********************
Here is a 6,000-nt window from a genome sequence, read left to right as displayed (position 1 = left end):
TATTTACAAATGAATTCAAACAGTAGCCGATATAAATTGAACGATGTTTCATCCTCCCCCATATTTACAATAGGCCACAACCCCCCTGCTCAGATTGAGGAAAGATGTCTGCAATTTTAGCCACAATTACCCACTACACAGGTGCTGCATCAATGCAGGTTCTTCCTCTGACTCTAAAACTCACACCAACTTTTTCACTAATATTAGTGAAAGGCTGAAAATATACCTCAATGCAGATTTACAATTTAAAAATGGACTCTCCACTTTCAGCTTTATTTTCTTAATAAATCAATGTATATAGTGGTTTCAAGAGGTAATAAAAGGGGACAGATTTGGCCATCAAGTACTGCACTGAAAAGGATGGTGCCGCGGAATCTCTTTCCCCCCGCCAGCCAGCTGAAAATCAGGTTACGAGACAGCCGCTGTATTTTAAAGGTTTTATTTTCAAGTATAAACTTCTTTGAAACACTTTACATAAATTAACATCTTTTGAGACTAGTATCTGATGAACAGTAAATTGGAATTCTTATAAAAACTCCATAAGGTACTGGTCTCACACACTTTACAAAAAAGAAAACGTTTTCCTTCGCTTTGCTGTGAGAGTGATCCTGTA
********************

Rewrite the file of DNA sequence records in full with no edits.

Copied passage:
Here is a 6,000-nt window from a genome sequence, read left to right as displayed (position 1 = left end):
TATTTACAAATGAATTCAAACAGTAGCCGATATAAATTGAACGATGTTTCATCCTCCCCCATATTTACAATAGGCCACAACCCCCCTGCTCAGATTGAGGAAAGATGTCTGCAATTTTAGCCACAATTACCCACTACACAGGTGCTGCATCAATGCAGGTTCTTCCTCTGACTCTAAAACTCACACCAACTTTTTCACTAATATTAGTGAAAGGCTGAAAATATACCTCAATGCAGATTTACAATTTAAAAATGGACTCTCCACTTTCAGCTTTATTTTCTTAATAAATCAATGTATATAGTGGTTTCAAGAGGTAATAAAAGGGGACAGATTTGGCCATCAAGTACTGCACTGAAAAGGATGGTGCCGCGGAATCTCTTTCCCCCCGCCAGCCAGCTGAAAATCAGGTTACGAGACAGCCGCTGTATTTTAAAGGTTTTATTTTCAAGTATAAACTTCTTTGAAACACTTTACATAAATTAACATCTTTTGAGACTAGTATCTGATGAACAGTAAATTGGAATTCTTATAAAAACTCCATAAGGTACTGGTCTCACACACTTTACAAAAAAGAAAACGTTTTCCTTCGCTTTGCTGTGAGAGTGATCCTGTA